1. Texas is firmly a “red state” that is home to many members of the Republican Party political elite. This includes the family of Bush 43 (now retired into a private residence in a Dallas suburb), Rick Perry (state governor who made headlines promoting the idea of succession from the Union) and two Republican senators – John Cornyn and Kay Bailey Hutchison. Republicans have proven themselves, by their legislative record and public statements, to be against passenger rail investment.
Thursday, July 2nd, 2009
The week before last was the culmination of a labor of love for Sunil Paul and Claire Tomkins with the launch of the Gigaton Throwdown in DC after 18 months of hard work, researching and – as I witnessed first hand – coralling the efforts of other researchers.
What is the Gigaton Throwdown?
The Gigaton Throwdown Study was launched as a Clinton Global Initiative in 2007. It was started as a project to educate and inspire entrepreneurs, investors, and policy makers to think big about solving the climate crisis. It was an effort to answer Sunil’s question, “What does it take to make a difference with clean energy technology?” (more…)
Thursday, July 2nd, 2009
The red states of in the heart of Dixie (Texas, Louisiana, Mississippi, Alabama and Georgia) have been designated a federal high speed rail line to be known as the Gulf Coast Corridor. In this Republican heartland, home to the most anti-high speed rail politicians in the country, this line must be seen as “If they can do it here, they can do it anywhere” corridor.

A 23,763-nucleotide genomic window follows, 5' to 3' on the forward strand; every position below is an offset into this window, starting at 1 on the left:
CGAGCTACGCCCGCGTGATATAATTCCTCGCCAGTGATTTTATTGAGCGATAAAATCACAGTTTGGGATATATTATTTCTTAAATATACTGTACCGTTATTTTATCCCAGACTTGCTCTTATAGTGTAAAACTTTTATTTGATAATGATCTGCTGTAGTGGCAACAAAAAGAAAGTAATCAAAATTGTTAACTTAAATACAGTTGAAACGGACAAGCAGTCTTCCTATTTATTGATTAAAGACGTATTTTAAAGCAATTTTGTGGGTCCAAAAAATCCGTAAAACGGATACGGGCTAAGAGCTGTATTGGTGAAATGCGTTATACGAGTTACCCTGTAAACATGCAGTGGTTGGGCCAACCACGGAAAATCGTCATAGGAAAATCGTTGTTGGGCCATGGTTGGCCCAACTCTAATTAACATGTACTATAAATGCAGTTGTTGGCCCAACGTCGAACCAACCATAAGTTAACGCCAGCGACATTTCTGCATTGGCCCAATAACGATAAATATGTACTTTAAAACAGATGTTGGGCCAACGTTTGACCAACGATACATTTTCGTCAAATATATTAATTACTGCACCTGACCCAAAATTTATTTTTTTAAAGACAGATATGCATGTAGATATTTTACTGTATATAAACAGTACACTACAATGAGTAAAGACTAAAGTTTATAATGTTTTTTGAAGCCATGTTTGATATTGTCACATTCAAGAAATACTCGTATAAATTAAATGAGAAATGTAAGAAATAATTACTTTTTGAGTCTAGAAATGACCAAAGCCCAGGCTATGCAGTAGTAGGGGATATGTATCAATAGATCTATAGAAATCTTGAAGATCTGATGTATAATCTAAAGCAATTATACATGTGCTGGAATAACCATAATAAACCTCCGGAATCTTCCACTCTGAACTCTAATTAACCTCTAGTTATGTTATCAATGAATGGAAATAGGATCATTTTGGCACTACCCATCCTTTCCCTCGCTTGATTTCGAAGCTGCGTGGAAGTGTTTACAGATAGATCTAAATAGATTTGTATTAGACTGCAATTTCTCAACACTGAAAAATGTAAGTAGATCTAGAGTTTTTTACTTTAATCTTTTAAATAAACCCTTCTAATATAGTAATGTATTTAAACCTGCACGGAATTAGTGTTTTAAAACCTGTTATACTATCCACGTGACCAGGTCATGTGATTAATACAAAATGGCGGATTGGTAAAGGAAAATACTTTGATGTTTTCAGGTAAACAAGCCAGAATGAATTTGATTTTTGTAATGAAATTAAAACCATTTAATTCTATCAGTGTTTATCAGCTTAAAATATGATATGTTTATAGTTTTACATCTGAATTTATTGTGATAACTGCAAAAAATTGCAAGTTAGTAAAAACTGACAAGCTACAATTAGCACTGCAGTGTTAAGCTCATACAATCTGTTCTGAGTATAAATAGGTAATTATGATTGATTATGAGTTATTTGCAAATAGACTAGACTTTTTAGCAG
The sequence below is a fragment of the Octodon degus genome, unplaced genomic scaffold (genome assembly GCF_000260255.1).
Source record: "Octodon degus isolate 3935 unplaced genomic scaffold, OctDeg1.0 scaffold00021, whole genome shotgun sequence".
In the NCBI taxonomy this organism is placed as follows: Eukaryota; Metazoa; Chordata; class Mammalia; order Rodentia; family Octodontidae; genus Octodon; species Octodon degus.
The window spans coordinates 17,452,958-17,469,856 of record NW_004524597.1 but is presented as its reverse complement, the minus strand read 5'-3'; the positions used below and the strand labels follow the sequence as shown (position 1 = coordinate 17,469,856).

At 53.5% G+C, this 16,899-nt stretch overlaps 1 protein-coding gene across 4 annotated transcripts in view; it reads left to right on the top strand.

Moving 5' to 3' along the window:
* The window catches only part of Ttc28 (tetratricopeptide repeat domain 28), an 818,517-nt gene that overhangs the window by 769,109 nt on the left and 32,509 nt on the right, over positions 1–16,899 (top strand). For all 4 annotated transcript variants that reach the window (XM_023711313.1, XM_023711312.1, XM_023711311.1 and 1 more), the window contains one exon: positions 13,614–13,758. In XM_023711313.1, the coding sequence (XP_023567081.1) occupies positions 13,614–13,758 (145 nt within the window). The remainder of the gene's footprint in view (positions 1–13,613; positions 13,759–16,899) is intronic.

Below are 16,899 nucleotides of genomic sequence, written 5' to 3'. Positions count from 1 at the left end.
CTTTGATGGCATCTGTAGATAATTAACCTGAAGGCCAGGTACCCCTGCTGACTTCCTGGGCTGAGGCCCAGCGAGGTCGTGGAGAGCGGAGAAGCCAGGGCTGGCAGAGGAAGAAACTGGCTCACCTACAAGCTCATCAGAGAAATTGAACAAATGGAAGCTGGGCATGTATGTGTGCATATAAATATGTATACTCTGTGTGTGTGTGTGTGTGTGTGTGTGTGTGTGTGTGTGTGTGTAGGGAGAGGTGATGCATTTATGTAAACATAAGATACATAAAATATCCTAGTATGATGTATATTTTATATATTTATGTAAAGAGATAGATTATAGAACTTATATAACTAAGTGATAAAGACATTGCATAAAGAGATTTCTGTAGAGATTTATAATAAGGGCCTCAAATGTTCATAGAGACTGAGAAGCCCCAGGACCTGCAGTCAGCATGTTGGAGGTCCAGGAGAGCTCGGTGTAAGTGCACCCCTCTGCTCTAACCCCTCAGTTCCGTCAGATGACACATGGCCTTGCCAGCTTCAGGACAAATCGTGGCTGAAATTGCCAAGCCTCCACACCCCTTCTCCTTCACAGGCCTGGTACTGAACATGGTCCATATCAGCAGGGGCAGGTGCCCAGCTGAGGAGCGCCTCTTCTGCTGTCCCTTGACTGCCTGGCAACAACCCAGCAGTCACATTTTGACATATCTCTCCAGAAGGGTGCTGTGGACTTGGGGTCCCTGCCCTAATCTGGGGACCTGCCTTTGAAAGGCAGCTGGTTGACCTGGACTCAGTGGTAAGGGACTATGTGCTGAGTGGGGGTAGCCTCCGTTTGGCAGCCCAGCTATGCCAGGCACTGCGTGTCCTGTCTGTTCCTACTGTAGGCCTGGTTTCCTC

The political class representing these southern states is extremely resistant to high speed rail, but has not produced any sound reasons for it besides the generic argument about cost. Louisiana Governor and former Republican rising star Bobby Jindal was questioned on his thoughts about high speed rail a few months back. Asked for comment about his stance on the federal rail money from the American Reinvestment and Recovery Act, the governor’s Chief of Staff Timmy Teepell said he does not think the Las Vegas to Anaheim line is a good use of taxpayer money. He did not address the Louisiana proposal.
Wednesday, July 1st, 2009
The US Environmental Protection Agency today announced the next steps in a coordinated strategy to reduce emissions from ocean-going vessels. EPA is proposing a rule under the Clean Air Act that sets engine and fuel standards for U.S. flagged ships that would harmonize with international standards and are expected to lead to significant air quality improvements throughout the country, especially near ports.
“These emissions are contributing to health, environmental and economic challenges for port communities and others that are miles inland. Building on our work to form an international agreement earlier this year, we’re taking the next steps to reduce significant amounts of harmful pollution from getting into the air we breathe,” said EPA Administrator Lisa P. Jackson. (more…)
Monday, June 29th, 2009
Right around the same time an indie band from Seattle named Nirvana burst onto the national music scene with a song called “Smells like teen spirit”, the Pacific Northwest was designating a high speed train line from Eugene through Portland, Tacoma, and Seattle, ending in Vancouver. Seattle has seen the rise of its music scene, Starbucks proliferate as a worldwide brand and the creation of Bill Gates’ mega-mansion, but it has not seen the development of high speed rail.
Since 1992 there have been plans for an international high speed train line between the US and Canada, but after seventeen years no such line has entered into service. The Pacific Northwest has a good culture of public transportation and seems to be one of the more receptive areas of the country when it comes to improving mass transit. Portland Oregon stands out as having one of the best light rail and bus fleets in the country. Despite this, progress has been painfully slow.